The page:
Justin Trudeau at the Liberal Party platform release, Sept. 1, 2021. Photo credit: Facebook/Justin Trudeau The Canadian Taxpayers Federation (CTF) is criticizing the Liberal Party’s recently released election platform for its reckless spending and lack of a plan to balance the budget. “All we’re hearing from the Liberals is more borrowing, but not a […]
Photo credit: Pexels/Mikhail Nilov Fifty-seven thousand dollars. That’s the average amount each Canadian will owe in provincial and federal government debt by the end of the year. It’s not just the rich or big corporations that will be mopping up this budget mess if politicians don’t take some air out of their bloated budgets. Politicians are already […]
Canadian politicians like Chrystia Freeland see tax competition as a “race to the bottom.”
But for the rest of us, a global tax cartel will mean an inevitable march toward higher tax bills and more pork for companies with access to politicians.
When you got straight A’s on a report card, it’s a good bet you rushed home from the school bus to show your mom and dad. Maybe they even stuck it on the fridge. But if that report card was covered with F’s you probably weren’t that eager to bring it up at dinner time.
Canadian babies born on federal budget day 2021 had more than $28,000 of debt the moment they opened their eyes. That’s each Canadian’s share of the federal government’s $1-trillion debt. And it’s going up.
By the time those little ones blow out their candles on their fifth birthday, Ottawa projects their shares of the federal debt will be about $35,000 each.
If you think the federal government’s so called historic spending on a national child-care scheme is big, wait until you hear how much the government is spending to cover its debt interest costs.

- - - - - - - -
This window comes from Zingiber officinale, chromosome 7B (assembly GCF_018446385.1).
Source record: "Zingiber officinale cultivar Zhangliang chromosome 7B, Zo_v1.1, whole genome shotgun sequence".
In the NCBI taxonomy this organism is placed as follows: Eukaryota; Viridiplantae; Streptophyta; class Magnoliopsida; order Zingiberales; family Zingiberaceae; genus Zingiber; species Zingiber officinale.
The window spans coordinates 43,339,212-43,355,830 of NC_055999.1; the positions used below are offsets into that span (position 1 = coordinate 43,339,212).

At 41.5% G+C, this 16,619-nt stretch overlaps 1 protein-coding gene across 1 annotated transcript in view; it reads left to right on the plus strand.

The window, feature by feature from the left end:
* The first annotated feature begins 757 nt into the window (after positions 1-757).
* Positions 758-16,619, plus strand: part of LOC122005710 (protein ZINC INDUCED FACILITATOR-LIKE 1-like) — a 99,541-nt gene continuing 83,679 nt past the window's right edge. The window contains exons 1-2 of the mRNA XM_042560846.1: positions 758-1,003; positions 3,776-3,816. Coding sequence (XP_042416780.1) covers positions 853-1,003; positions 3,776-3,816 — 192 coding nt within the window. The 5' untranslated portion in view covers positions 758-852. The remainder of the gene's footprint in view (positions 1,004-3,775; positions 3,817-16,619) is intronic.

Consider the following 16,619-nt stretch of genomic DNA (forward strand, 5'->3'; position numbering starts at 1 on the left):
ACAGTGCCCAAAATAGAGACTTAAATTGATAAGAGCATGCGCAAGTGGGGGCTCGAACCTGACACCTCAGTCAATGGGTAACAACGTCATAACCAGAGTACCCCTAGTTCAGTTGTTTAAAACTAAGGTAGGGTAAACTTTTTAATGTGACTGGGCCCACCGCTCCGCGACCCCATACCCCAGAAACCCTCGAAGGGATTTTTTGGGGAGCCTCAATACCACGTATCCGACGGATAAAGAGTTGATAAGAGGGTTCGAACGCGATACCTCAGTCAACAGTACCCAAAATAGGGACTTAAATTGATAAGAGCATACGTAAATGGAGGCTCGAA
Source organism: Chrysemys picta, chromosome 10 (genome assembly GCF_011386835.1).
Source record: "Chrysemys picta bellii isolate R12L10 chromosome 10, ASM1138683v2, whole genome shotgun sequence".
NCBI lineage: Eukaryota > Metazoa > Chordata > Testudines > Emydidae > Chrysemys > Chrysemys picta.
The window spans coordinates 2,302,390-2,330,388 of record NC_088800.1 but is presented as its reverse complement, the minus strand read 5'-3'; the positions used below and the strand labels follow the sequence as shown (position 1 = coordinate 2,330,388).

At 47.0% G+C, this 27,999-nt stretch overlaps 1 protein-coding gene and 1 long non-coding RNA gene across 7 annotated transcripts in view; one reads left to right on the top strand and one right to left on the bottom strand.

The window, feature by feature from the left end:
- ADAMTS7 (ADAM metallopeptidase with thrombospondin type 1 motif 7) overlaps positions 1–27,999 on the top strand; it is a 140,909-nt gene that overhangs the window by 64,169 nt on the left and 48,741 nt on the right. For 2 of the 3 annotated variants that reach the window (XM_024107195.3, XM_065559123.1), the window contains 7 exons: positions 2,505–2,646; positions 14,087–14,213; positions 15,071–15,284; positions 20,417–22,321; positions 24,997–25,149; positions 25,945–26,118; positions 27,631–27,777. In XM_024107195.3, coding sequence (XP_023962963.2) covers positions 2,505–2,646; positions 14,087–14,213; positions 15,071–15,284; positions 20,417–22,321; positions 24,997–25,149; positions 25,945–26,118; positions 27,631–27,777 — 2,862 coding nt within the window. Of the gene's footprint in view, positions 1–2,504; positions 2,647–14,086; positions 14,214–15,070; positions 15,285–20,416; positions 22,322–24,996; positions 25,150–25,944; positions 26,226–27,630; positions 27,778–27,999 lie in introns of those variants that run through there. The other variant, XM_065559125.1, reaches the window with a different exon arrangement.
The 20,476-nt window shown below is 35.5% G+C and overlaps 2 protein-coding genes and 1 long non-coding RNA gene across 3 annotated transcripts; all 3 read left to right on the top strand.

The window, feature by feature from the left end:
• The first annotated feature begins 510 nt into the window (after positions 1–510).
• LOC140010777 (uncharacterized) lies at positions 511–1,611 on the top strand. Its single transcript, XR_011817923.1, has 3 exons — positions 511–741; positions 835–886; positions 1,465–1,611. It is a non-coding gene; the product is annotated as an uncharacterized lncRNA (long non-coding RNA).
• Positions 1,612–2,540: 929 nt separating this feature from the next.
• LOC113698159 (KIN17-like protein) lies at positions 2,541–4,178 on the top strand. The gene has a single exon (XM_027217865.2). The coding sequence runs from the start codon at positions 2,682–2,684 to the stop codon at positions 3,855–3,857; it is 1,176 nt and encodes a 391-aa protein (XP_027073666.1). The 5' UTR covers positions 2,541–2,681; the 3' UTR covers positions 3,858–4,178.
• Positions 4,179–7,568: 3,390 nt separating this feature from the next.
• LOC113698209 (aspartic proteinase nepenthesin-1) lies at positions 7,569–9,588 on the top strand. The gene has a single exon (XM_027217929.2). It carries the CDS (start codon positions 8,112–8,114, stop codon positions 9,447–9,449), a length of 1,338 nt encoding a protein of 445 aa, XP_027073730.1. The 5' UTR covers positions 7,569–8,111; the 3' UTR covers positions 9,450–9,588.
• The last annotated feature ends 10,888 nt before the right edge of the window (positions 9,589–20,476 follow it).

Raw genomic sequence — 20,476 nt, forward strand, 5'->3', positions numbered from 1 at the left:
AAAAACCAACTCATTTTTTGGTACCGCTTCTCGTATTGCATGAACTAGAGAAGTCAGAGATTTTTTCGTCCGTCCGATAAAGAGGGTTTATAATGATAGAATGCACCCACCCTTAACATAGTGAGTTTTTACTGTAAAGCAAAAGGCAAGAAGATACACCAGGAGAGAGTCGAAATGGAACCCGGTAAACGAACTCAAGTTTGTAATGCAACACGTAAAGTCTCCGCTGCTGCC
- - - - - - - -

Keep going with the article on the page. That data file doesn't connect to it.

In its 2021 budget, the Justin Trudeau government is promising to spend $30 billion over five years on a national child-care program. That’s a tonne of money considering we couldn’t afford it pre-pandemic.
The British politician Nigel Lawson once said: “To govern is to choose – to appear to be unable to choose is to appear to be unable to govern.”
If Lawson is correct, then the only conclusion to be drawn from Finance Minister Chrystia Freeland’s federal budget is that the Trudeau Liberals appear to be unable to govern.
Imagine a tax so bad that it’s uniting Alberta and Quebec. With all of the heated rhetoric over pipelines and equalization, that sort of unity seems like an impossibility. But it turns out the tax is all too real and it’s Ottawa’s carbon tax.
The Trudeau government has been busy uniting the provinces against its economically damaging policies. Six premiers wrote to the prime minister urging him to change or scrap legislation that bans tankers on the West Coast and makes approvals for future pipelines virtually impossible. And following the Alberta’s government’s announcement to challenge Ottawa’s carbon tax in the courts, the Quebec government is now taking on the tax by intervening in Saskatchewan’s Supreme Court challenge.